C. W. "King" Cole (1871-1938) ruled Main Ducks
adapted from Willis Metcalfe
Twelve miles from the nearest land, Point Traverse or Prince Edward Point, the southerly tip of Prince Edward County, and twenty miles from Kingston, the Main Duck lies in Canadian waters, practically in mid-lake.
It is the largest (518 acres) of a long group of islands at the easterly end of Lake Ontario, known collectively as the Ducks. The Main Ducks nearest island is Yorkshire, a quarter mile off. Farther west, and near Pt. Traverse are the False Duck and Timber Island.
Up until May 13, 1938, the owner of the Main Duck was Claude W. Cole. Born a native of Big Island in 1871, Prince Edward County, a member of the family who had established Cole's ferry across Long Reach and Cole's Landing, he died unexpectedly from a heart attack at Cape Vincent N.Y. The island itself remained under the jurisdiction of the Department of Indian Lands until July 14, 1905, when it was patented by the Crown and sold to Claude W. Cole for twelve hundred dollars. The crown patent calls for seven hundred and forty acres, so included Yorkshire Island, but two of these were expropriated by the Marine and Fisheries Department for $200 in 1913 "for the erection of a lighthouse and suitable dwelling for the keeper and his assistant".
Claude W. "King" Cole and son Cecil. (NMA/Metcalfe fonds.)
Queried as to how or why he sought possession of the Main Duck island he replied: "I guess it was in the blood, as they say; my grandfather owned three Indian islands. The Main Ducks were originally held in trust for the Alenwick tribe. I secured the first deed ever made out for the islands. I was given the contract to clear the island of wild cattle and went there in an old sailing scow with a rifle, on my first visit".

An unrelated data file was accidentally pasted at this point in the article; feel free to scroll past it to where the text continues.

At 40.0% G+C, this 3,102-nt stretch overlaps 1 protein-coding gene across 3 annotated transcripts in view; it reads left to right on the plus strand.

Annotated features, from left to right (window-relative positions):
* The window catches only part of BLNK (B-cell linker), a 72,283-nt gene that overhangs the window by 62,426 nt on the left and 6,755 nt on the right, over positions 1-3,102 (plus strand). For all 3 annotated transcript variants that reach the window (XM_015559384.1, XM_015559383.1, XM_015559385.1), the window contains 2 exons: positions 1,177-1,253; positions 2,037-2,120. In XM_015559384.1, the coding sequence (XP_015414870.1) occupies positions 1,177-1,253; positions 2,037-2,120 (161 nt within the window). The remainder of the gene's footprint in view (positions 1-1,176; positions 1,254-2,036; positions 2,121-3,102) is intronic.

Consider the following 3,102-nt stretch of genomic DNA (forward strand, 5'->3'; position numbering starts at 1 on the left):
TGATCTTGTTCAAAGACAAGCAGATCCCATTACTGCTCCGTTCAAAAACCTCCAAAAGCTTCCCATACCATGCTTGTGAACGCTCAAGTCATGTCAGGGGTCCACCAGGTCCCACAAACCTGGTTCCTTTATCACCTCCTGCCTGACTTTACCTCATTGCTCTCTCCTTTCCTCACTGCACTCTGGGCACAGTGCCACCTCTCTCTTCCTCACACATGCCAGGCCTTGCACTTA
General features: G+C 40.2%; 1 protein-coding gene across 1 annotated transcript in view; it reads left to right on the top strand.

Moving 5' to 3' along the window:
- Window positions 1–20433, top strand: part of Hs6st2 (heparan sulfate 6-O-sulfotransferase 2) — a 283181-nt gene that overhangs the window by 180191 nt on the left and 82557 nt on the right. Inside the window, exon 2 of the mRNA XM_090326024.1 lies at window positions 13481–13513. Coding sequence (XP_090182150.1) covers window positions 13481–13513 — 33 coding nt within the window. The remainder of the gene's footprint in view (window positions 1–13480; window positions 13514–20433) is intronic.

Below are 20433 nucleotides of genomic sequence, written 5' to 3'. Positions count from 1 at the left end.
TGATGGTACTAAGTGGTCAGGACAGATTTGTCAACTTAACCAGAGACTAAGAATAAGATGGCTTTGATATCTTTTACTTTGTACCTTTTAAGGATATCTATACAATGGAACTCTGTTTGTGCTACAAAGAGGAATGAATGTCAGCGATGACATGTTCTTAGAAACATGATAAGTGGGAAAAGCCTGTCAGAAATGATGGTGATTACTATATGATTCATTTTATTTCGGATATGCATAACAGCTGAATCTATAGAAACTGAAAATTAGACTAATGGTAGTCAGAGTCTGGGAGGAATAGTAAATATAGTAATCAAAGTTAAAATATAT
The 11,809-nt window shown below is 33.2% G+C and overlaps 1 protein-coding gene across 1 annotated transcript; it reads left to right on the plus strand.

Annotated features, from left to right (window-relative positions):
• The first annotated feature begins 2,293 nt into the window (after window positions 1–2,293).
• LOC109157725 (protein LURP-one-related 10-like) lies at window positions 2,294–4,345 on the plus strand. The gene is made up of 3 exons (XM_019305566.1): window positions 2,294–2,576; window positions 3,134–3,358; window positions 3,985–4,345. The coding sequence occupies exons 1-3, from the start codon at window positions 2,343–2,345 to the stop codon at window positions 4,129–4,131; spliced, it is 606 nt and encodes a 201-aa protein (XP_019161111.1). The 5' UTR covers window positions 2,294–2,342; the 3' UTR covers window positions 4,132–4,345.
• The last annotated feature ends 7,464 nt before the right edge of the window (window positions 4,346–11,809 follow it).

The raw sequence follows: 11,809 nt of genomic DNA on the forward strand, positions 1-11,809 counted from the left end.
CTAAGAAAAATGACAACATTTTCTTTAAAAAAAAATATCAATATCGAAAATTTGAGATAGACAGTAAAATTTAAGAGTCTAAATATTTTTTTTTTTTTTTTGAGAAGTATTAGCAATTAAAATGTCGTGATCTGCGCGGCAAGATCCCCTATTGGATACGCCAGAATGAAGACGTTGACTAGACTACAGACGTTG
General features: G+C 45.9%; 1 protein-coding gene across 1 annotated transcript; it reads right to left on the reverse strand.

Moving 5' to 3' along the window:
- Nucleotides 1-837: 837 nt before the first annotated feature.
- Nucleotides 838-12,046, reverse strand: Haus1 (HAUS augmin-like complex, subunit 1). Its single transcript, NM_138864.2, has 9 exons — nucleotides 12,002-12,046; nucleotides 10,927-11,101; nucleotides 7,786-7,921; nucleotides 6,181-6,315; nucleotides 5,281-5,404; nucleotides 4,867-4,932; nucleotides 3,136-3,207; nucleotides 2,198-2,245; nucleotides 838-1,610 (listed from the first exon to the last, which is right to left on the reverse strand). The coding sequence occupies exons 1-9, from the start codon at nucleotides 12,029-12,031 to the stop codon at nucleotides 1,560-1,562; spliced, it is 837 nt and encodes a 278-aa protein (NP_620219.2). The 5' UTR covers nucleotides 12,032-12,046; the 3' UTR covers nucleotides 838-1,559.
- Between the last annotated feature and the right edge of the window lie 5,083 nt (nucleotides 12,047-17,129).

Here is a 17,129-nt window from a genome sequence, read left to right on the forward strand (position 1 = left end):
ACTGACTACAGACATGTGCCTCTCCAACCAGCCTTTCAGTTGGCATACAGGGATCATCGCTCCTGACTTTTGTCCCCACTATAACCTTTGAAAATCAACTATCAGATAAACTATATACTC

Claude Cole was known as "King" of the Main Duck and on the island he was the sovereign. He owned and ruled the Main Duck. He was a cordial host and colourful personality who fit happily in the glamorous background of his little kingdom. If he wished he could make hours fly while he spun you stories of wrecks, or heroism or peril and romance.
He did not live at the island the year round. He had nice homes on the island and at Cape Vincent N.Y. He was at the island the great share of the time during the summer. He kept cattle, blooded stock, and race horses there. He hunted deer in the woods which he stocked himself. He granted fishing rights to a number of families who filled a snug little colony of cottages, with as many as sixty fishermen some years.
He navigated the steam tugs Surprise, C.W. Cole and C.A. Cole between the island and Cape Vincent, and many a time he made the trip when seasoned lake captains would have· hesitated to brave the weather.
This benevolent monarch ruled the place with a kindly hand.
Many are the stories of the kind deeds he did for his friends, but if he disliked anyone, the island was far to small for both of them. On the point near the graves remains the ruins of a fireplace. And about this there is a peculiar tale. Several rich Americans paid King Cole well to build a summer home there. They constructed an elaborate place, furnished in a sumptuous manner, and frequently brought their friends to visit.
But there arose a dispute with the King and he ordered them to get off the island. They tore the house down and shipped it back to Cape Vincent.
Mr. Cole was fond of relating stories connected with the island. One of them is particularly interesting. In the 18th Century a French brigantine was enroute to Fort Niagara where his Majesty's forces had a small garrison. They carried a complement of soldiers and a seaman's chest filled with gold louis. They never reached Niagara. Later, on Main Duck island, where they are believed to have been wrecked, seven graves were found. Despite extensive searches, no traces of the missing gold was ever found.
Claude Cole, probably at Cape Vincent